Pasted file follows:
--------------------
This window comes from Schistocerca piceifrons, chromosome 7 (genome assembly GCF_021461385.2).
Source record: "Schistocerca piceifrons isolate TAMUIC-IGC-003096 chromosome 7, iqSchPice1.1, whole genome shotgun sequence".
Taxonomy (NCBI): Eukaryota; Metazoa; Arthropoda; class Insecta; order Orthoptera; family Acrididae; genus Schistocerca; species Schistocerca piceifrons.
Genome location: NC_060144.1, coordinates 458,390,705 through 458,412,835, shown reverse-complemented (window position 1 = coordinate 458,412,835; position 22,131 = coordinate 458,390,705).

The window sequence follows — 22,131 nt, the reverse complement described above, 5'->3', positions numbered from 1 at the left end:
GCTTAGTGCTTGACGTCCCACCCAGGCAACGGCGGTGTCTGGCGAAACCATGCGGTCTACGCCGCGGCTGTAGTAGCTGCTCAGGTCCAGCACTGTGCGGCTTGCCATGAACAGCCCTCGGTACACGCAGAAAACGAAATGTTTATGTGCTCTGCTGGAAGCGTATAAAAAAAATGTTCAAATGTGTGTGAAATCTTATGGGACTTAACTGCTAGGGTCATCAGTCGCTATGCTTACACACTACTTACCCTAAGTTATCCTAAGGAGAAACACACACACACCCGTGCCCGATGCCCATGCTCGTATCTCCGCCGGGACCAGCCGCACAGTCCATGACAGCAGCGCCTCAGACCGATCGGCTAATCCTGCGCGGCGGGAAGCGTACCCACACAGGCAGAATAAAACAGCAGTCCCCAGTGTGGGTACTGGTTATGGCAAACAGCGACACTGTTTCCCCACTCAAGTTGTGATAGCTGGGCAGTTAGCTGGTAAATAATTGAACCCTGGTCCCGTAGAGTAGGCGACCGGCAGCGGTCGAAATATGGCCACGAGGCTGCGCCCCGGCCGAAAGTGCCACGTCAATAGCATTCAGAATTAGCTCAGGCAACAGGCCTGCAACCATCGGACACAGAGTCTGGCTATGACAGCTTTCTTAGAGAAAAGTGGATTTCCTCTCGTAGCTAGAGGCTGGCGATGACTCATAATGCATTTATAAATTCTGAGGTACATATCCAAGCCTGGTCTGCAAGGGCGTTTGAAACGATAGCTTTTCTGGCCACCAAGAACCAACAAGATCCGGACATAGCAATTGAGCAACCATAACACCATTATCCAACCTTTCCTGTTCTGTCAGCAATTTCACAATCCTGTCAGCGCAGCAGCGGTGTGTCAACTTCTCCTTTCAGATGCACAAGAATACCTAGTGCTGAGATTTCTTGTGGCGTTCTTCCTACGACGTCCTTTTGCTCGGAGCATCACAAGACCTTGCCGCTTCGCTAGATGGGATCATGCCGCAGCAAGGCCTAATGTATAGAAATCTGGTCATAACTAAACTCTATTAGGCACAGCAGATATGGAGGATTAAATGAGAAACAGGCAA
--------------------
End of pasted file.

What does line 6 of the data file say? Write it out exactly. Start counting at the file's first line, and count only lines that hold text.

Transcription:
GCTTAGTGCTTGACGTCCCACCCAGGCAACGGCGGTGTCTGGCGAAACCATGCGGTCTACGCCGCGGCTGTAGTAGCTGCTCAGGTCCAGCACTGTGCGGCTTGCCATGAACAGCCCTCGGTACACGCAGAAAACGAAATGTTTATGTGCTCTGCTGGAAGCGTATAAAAAAAATGTTCAAATGTGTGTGAAATCTTATGGGACTTAACTGCTAGGGTCATCAGTCGCTATGCTTACACACTACTTACCCTAAGTTATCCTAAGGAGAAACACACACACACCCGTGCCCGATGCCCATGCTCGTATCTCCGCCGGGACCAGCCGCACAGTCCATGACAGCAGCGCCTCAGACCGATCGGCTAATCCTGCGCGGCGGGAAGCGTACCCACACAGGCAGAATAAAACAGCAGTCCCCAGTGTGGGTACTGGTTATGGCAAACAGCGACACTGTTTCCCCACTCAAGTTGTGATAGCTGGGCAGTTAGCTGGTAAATAATTGAACCCTGGTCCCGTAGAGTAGGCGACCGGCAGCGGTCGAAATATGGCCACGAGGCTGCGCCCCGGCCGAAAGTGCCACGTCAATAGCATTCAGAATTAGCTCAGGCAACAGGCCTGCAACCATCGGACACAGAGTCTGGCTATGACAGCTTTCTTAGAGAAAAGTGGATTTCCTCTCGTAGCTAGAGGCTGGCGATGACTCATAATGCATTTATAAATTCTGAGGTACATATCCAAGCCTGGTCTGCAAGGGCGTTTGAAACGATAGCTTTTCTGGCCACCAAGAACCAACAAGATCCGGACATAGCAATTGAGCAACCATAACACCATTATCCAACCTTTCCTGTTCTGTCAGCAATTTCACAATCCTGTCAGCGCAGCAGCGGTGTGTCAACTTCTCCTTTCAGATGCACAAGAATACCTAGTGCTGAGATTTCTTGTGGCGTTCTTCCTACGACGTCCTTTTGCTCGGAGCATCACAAGACCTTGCCGCTTCGCTAGATGGGATCATGCCGCAGCAAGGCCTAATGTATAGAAATCTGGTCATAACTAAACTCTATTAGGCACAGCAGATATGGAGGATTAAATGAGAAACAGGCAA